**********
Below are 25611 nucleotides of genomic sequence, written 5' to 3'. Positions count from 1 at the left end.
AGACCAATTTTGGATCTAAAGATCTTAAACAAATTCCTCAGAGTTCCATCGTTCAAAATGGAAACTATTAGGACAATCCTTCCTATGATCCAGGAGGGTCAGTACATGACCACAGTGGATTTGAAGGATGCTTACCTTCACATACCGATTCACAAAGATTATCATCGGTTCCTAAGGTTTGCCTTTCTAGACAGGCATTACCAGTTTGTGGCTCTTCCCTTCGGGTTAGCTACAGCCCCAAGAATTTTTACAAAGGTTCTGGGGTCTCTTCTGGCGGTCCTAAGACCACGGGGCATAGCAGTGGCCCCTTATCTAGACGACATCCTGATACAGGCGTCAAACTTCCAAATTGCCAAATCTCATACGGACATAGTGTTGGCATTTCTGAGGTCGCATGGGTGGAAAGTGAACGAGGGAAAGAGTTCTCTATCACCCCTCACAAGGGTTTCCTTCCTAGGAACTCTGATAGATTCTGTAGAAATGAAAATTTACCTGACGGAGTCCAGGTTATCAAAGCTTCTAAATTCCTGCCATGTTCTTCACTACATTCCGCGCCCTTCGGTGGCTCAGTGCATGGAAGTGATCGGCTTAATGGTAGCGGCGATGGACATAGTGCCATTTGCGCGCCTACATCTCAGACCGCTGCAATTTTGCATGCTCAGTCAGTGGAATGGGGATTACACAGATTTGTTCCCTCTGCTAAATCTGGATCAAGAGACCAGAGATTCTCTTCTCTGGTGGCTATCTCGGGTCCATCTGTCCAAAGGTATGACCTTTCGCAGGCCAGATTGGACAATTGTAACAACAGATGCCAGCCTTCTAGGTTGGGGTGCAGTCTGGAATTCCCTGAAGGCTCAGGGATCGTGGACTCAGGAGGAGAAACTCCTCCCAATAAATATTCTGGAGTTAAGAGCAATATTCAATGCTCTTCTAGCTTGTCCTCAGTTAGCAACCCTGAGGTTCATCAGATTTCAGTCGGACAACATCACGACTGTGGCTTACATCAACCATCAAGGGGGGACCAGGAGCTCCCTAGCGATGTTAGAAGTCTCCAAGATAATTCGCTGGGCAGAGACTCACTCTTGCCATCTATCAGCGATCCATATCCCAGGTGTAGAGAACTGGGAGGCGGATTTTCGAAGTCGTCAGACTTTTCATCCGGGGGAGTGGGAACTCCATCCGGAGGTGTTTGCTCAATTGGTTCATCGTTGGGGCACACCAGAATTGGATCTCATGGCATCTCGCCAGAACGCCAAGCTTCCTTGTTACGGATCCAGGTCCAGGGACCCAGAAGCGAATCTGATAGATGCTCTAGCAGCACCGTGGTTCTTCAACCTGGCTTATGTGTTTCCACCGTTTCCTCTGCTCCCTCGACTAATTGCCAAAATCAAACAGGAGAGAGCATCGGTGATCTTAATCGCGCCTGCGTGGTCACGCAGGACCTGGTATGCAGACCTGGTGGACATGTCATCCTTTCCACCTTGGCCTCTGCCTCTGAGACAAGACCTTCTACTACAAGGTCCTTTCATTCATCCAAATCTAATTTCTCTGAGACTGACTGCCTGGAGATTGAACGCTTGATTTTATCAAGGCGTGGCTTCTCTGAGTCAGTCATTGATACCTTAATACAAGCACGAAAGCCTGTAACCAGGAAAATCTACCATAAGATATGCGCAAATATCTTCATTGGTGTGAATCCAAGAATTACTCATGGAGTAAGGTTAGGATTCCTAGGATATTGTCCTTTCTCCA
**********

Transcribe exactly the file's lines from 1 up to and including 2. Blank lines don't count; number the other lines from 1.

Below are 25611 nucleotides of genomic sequence, written 5' to 3'. Positions count from 1 at the left end.
AGACCAATTTTGGATCTAAAGATCTTAAACAAATTCCTCAGAGTTCCATCGTTCAAAATGGAAACTATTAGGACAATCCTTCCTATGATCCAGGAGGGTCAGTACATGACCACAGTGGATTTGAAGGATGCTTACCTTCACATACCGATTCACAAAGATTATCATCGGTTCCTAAGGTTTGCCTTTCTAGACAGGCATTACCAGTTTGTGGCTCTTCCCTTCGGGTTAGCTACAGCCCCAAGAATTTTTACAAAGGTTCTGGGGTCTCTTCTGGCGGTCCTAAGACCACGGGGCATAGCAGTGGCCCCTTATCTAGACGACATCCTGATACAGGCGTCAAACTTCCAAATTGCCAAATCTCATACGGACATAGTGTTGGCATTTCTGAGGTCGCATGGGTGGAAAGTGAACGAGGGAAAGAGTTCTCTATCACCCCTCACAAGGGTTTCCTTCCTAGGAACTCTGATAGATTCTGTAGAAATGAAAATTTACCTGACGGAGTCCAGGTTATCAAAGCTTCTAAATTCCTGCCATGTTCTTCACTACATTCCGCGCCCTTCGGTGGCTCAGTGCATGGAAGTGATCGGCTTAATGGTAGCGGCGATGGACATAGTGCCATTTGCGCGCCTACATCTCAGACCGCTGCAATTTTGCATGCTCAGTCAGTGGAATGGGGATTACACAGATTTGTTCCCTCTGCTAAATCTGGATCAAGAGACCAGAGATTCTCTTCTCTGGTGGCTATCTCGGGTCCATCTGTCCAAAGGTATGACCTTTCGCAGGCCAGATTGGACAATTGTAACAACAGATGCCAGCCTTCTAGGTTGGGGTGCAGTCTGGAATTCCCTGAAGGCTCAGGGATCGTGGACTCAGGAGGAGAAACTCCTCCCAATAAATATTCTGGAGTTAAGAGCAATATTCAATGCTCTTCTAGCTTGTCCTCAGTTAGCAACCCTGAGGTTCATCAGATTTCAGTCGGACAACATCACGACTGTGGCTTACATCAACCATCAAGGGGGGACCAGGAGCTCCCTAGCGATGTTAGAAGTCTCCAAGATAATTCGCTGGGCAGAGACTCACTCTTGCCATCTATCAGCGATCCATATCCCAGGTGTAGAGAACTGGGAGGCGGATTTTCGAAGTCGTCAGACTTTTCATCCGGGGGAGTGGGAACTCCATCCGGAGGTGTTTGCTCAATTGGTTCATCGTTGGGGCACACCAGAATTGGATCTCATGGCATCTCGCCAGAACGCCAAGCTTCCTTGTTACGGATCCAGGTCCAGGGACCCAGAAGCGAATCTGATAGATGCTCTAGCAGCACCGTGGTTCTTCAACCTGGCTTATGTGTTTCCACCGTTTCCTCTGCTCCCTCGACTAATTGCCAAAATCAAACAGGAGAGAGCATCGGTGATCTTAATCGCGCCTGCGTGGTCACGCAGGACCTGGTATGCAGACCTGGTGGACATGTCATCCTTTCCACCTTGGCCTCTGCCTCTGAGACAAGACCTTCTACTACAAGGTCCTTTCATTCATCCAAATCTAATTTCTCTGAGACTGACTGCCTGGAGATTGAACGCTTGATTTTATCAAGGCGTGGCTTCTCTGAGTCAGTCATTGATACCTTAATACAAGCACGAAAGCCTGTAACCAGGAAAATCTACCATAAGATATGCGCAAATATCTTCATTGGTGTGAATCCAAGAATTACTCATGGAGTAAGGTTAGGATTCCTAGGATATTGTCCTTTCTCCA